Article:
Assessment and determinants of global outcomes among 445 mass-casualty burn survivors: A 2-year retrospective cohort study in Taiwan

Hsu Ma, Kwang Yi Tung, Shu Ling Tsai, David L. Neil, Yun Yi Ling, Hung Tsang Yen, Kao Li Lin, Yi Ting Cheng, Shu Chen Kao, Mei Na Lin, Niann Tzyy Dai, Cherng Kang Perng, Tyng Guey Wang, Hao Chih Tai, Li Ru Chen, Yung Chang Tuan, Chi-Hung Lin*

*Corresponding author for this work

Research output: Contribution to journalArticle

Abstract

Purpose: To study outcomes among survivors of the mass-casualty powder explosion on 27 June 2015, at Formosa Fun Coast Waterpark, New Taipei City, Taiwan. Methods: Using retrospective data on Taiwanese survivors, we analyzed prehospital management, burns assessment and prognosis, functional recovery, and medical costs, followed-up through 30 June 2017. We related outcomes to burn extent, categorized according to the percentages of total body surface area with second/third-degree burns (%TBSA) or autologous split-thickness skin grafts (%STSG), and an investigational scale: f{SASG} = (%TBSA + %STSG)/2, stratified by %STSG. Analyses included casualty dispersal, comparisons between %TBSA, %STSG and f{SASG}, and their relationships with length of hospitalization, times to rehabilitation and social/school re-entry, physical/mental disability, and medical costs. We also investigated how burn scars restricting joint mobility affected rehabilitation duration. Results: 445 hospitalized casualties (excluding 16 foreigners, 23 with 0% TBSA and 15 fatalities) aged 12–38 years, had mean TBSA of 41.1%. Hospitalization and functional recovery durations correlated with %TBSA, %STSG and f{SASG} – mean length of stay per %TBSA was 1.5 days; more numerous burn scar contractures prolonged rehabilitation. Females had worse burns than males, longer hospitalization and rehabilitation, and later school/social re-entry; at follow-up, 62.3% versus 37.7% had disabilities and 57.7% versus 42.3% suffered mental trauma (all p ≤ 0.001). Disabilities affecting 225/227 people were skin-related; 34 were severely disabled but 193 had mild/moderate impairments. The prevalence of stress-related and mood disorders increased with burn extent. Treatment costs (mean USD-equivalents ∼$48,977/patient, ∼$1192/%TBSA) increased with burn severity; however, the highest %TBSA, %STSG and f{SASG} categories accounted for <10% of total costs, whereas TBSA 41–80% accounted for 73.2%. Conclusions: Besides %TBSA, skin-graft requirements and burn scar contractures are complementary determinants of medium/long-term outcomes. We recommend further elucidation of factors that influence burn survivors’ recovery, long-term physical and mental well-being, and quality of life.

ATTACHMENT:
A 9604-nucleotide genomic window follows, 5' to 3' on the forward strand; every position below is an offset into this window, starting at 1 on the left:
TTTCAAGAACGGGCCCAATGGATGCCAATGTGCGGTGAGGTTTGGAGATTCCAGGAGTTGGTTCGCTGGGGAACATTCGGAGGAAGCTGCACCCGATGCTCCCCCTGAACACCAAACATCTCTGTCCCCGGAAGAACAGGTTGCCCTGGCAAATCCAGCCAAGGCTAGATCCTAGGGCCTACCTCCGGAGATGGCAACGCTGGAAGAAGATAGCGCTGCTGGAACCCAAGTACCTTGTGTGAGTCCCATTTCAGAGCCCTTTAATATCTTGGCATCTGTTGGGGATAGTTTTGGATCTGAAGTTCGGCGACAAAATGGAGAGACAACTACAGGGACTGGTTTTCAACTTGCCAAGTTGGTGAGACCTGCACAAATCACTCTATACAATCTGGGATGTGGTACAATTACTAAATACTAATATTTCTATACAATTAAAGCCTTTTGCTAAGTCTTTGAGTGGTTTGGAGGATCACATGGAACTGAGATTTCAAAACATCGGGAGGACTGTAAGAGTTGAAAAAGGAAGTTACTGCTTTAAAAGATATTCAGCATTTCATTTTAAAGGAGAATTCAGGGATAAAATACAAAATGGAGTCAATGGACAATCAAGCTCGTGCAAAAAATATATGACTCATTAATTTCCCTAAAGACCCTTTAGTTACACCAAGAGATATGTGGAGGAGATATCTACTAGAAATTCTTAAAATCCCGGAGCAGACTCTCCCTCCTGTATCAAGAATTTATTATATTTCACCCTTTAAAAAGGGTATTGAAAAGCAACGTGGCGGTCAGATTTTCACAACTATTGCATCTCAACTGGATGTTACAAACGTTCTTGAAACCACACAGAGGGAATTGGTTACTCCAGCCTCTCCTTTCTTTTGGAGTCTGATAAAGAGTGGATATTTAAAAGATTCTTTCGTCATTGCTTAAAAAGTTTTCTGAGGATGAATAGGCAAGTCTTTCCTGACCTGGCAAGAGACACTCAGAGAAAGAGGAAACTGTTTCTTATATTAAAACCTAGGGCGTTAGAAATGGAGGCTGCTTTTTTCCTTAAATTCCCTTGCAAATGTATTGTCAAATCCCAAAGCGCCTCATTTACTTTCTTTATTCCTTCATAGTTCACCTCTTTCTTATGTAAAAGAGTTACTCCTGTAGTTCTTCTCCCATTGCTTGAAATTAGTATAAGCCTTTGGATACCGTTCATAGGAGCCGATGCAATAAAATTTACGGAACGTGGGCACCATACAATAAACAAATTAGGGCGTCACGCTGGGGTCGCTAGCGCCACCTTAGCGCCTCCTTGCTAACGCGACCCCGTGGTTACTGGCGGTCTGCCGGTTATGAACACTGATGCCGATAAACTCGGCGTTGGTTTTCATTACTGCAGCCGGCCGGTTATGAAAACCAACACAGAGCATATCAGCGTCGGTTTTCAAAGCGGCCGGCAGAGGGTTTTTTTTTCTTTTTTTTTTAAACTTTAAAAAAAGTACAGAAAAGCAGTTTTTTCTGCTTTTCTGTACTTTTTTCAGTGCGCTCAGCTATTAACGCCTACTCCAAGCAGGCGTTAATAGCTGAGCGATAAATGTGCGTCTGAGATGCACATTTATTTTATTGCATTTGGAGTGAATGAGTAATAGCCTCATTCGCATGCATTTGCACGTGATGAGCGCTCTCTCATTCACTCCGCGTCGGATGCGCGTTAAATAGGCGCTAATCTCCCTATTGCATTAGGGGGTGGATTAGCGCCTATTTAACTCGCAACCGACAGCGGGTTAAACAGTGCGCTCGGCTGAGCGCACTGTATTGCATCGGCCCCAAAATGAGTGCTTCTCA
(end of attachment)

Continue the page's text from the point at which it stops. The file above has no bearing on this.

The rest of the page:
Original languageEnglish
Pages (from-to)1444-1457
Number of pages14
JournalBurns
Volume46
Issue number6
DOIs
StateAccepted/In press - 2020

Keywords

  • Burn injury assessment score/index
  • Length of stay (LOS)
  • Long-term physical/mental outcomes
  • Prognosis
  • Psychosocial rehabilitation
  • Treatment cost

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    Ma, H., Tung, K. Y., Tsai, S. L., Neil, D. L., Ling, Y. Y., Yen, H. T., Lin, K. L., Cheng, Y. T., Kao, S. C., Lin, M. N., Dai, N. T., Perng, C. K., Wang, T. G., Tai, H. C., Chen, L. R., Tuan, Y. C., & Lin, C-H. (Accepted/In press). Assessment and determinants of global outcomes among 445 mass-casualty burn survivors: A 2-year retrospective cohort study in Taiwan. Burns, 46(6), 1444-1457. https://doi.org/10.1016/j.burns.2020.02.008